Using The Drill Press
15th in a series of articles by Barb Siddiqui
As a new or beginning woodworker, it won't take long to realize your work would benefit from the repeatable accuracy of drilling holes with a drill press. Both benchtop and floor models are quite serviceable, and the choice depends more upon how much space is available in your shop, than a preference for one over the other. Large, heavier drill presses usually have a higher horsepower rating, and floor model drill presses can drill holes in the endgrain of long boards more easily.
Drill presses, originally designed for metal work, become efficient woodworking tools with the addition of a plywood or melamine-covered table, and some kind of fence to hold the work against. This arrangement can be as simple as a piece of 3/4" plywood lag-bolted from below the small metal table, and a 2x4 clamped to the plywood (to counteract the torque of the drilling action), or as elaborate as a professionally manufactured table with embedded T-track for hold downs and a sliding fence with micro-adjustments.
Whatever your set up, it is important the workpiece is securely clamped or held down before drilling. Many bits have a tendency to pull the workpiece upward off the table when the operator retracts them from a hole, resulting in the entire board's length being spun in the circular motion of the bit. Clamp each workpiece, or secure it tightly against the fence and downward to the table, by hand.
Before using the drill press, mount a straight piece of steel rod in the chuck and set a small engineer's square on the table in several different positions around it, to assure a drill bit will enter your wood vertically at 90º to the table. Another method to test this is to bend a piece of heavy metal coat hangar into a level 'Z' shape, with one end bent up at 90º, a long straight section, and the other end bent down at 90º. One end is captured by the drill chuck, and the other end set just onto the table. Turning the drill chuck by hand sweeps the bent wire in a broad circle, testing the levelness of your table and its orientation to a drill bit.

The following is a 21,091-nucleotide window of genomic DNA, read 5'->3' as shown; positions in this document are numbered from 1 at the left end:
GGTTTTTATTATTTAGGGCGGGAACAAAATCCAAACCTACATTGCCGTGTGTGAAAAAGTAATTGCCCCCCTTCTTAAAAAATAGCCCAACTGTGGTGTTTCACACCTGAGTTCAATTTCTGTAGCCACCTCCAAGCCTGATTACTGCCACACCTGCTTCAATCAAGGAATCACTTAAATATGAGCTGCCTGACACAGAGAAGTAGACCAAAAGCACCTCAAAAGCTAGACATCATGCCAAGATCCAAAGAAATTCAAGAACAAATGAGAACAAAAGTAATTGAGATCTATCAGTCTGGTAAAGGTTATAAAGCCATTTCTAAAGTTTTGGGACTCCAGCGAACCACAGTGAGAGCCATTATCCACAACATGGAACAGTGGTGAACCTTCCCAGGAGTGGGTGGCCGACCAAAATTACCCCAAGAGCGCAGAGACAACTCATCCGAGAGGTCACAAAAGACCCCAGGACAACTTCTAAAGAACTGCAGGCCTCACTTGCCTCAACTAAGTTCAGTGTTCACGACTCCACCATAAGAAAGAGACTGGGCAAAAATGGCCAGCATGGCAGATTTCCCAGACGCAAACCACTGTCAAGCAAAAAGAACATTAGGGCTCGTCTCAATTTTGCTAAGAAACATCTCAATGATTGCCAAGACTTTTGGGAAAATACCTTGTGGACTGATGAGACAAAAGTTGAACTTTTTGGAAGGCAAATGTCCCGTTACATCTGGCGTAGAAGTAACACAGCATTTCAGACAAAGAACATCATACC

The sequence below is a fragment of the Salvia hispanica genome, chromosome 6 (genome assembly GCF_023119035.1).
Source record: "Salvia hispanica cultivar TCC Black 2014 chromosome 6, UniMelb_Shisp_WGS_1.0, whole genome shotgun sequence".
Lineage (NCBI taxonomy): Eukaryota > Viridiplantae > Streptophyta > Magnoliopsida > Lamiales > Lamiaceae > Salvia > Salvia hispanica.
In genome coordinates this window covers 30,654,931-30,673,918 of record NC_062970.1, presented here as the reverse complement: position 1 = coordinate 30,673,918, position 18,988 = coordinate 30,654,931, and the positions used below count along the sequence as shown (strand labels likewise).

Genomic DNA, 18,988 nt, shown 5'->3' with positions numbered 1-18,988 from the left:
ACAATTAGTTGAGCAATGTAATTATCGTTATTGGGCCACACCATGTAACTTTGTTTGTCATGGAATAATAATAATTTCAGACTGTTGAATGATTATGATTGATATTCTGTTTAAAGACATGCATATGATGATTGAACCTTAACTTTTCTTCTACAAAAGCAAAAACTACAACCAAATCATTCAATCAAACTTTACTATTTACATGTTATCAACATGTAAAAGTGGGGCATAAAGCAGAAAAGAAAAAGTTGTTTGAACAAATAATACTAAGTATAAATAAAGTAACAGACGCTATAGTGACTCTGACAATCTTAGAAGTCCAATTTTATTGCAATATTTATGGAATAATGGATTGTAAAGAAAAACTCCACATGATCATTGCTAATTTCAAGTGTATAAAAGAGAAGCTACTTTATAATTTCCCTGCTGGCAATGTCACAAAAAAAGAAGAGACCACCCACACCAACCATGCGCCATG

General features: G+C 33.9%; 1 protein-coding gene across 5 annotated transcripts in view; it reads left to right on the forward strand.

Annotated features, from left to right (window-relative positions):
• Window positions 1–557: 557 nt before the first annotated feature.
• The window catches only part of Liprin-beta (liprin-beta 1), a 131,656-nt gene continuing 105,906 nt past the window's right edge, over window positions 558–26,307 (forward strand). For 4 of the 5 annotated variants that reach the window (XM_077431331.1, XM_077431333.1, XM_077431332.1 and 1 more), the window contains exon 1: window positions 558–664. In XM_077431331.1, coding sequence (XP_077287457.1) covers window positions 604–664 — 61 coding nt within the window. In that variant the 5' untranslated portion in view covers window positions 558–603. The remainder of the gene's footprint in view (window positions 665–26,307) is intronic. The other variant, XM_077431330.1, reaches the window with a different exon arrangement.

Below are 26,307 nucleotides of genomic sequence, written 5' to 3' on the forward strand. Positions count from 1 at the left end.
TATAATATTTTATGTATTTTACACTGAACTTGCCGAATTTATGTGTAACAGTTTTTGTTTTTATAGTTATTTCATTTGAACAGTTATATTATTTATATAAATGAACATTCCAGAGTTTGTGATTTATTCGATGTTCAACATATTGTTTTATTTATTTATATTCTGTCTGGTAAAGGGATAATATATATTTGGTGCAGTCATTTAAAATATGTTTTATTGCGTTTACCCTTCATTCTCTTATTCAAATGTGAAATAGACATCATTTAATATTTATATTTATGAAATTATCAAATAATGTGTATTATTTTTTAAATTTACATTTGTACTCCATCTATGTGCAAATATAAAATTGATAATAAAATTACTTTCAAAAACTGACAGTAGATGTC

One thing you want to avoid when drilling deep holes is heat build up. It is smart to reduce the friction while drilling by occasionally lifting the spinning bit free of the workpiece to allow chip removal, then re-inserting it to cut deeper. Be sure your fingers are well away from the bit. Also, never bury a drill bit below the spiral flutes of its design. They are there to clear away compacted wood chips.
Large holes can be cut with a hole saw in softwoods, or with a fly-cutter, but only on very slow speeds such as 200-400 rpm. If your drill press is not capable of such slow speeds, please avoid using a fly-cutter, as they can be quite dangerous. A router, or even a saber saw, would be preferable.
Setting depth stops can be a problem. Always test the depth of the cut on scrap pieces before committing your good wood. If the measurements and arithmetic cause headaches, there is a shortcut. Before setting the fence distance to align a hole in a workpiece, put a pencil mark on the edge of the wood at the required depth, set the wood beside your drill bit, and lower the bit in open air to meet the pencil line. Lock your depth stop at that point, then set up the fence distance to align for drilling. (But it's still a good idea to test your depth in scrap lumber.)
Brad point bits have distinct spurs on the outer cutting edges of the flutes, and are ideal for drilling wood, but they are not commonly available in the many increments that regular metal drilling bits offer. Spade bits work well, but leave a rougher hole compared to other bits. It is best with any of these, to mark your hole location with a cross-hair marking using a sharp pencil, then indent that point with an awl, so the bit will have a starting point and not wander off -target.
Drill press tables get cut up pretty quickly, and each through-hole you drill needs a backer board to prevent tear-out, so many people cut a replaceable square in the surface of their plywood table. These can be offset rather than centered under the drill chuck, so they can be lifted out and turned to fresh wood on each of four corners, then inverted and used at each of four corners again before being discarded as an expendable item and making another. Any such insert should be of the same thickness, and sit flush with, the table's surface.
Whenever you acquire a new (to you) machine, read and follow the owner's manual. Know how to check it for alignment procedures, lubrication and general maintenance. Be aware of any safety precautions, and then learn by doing.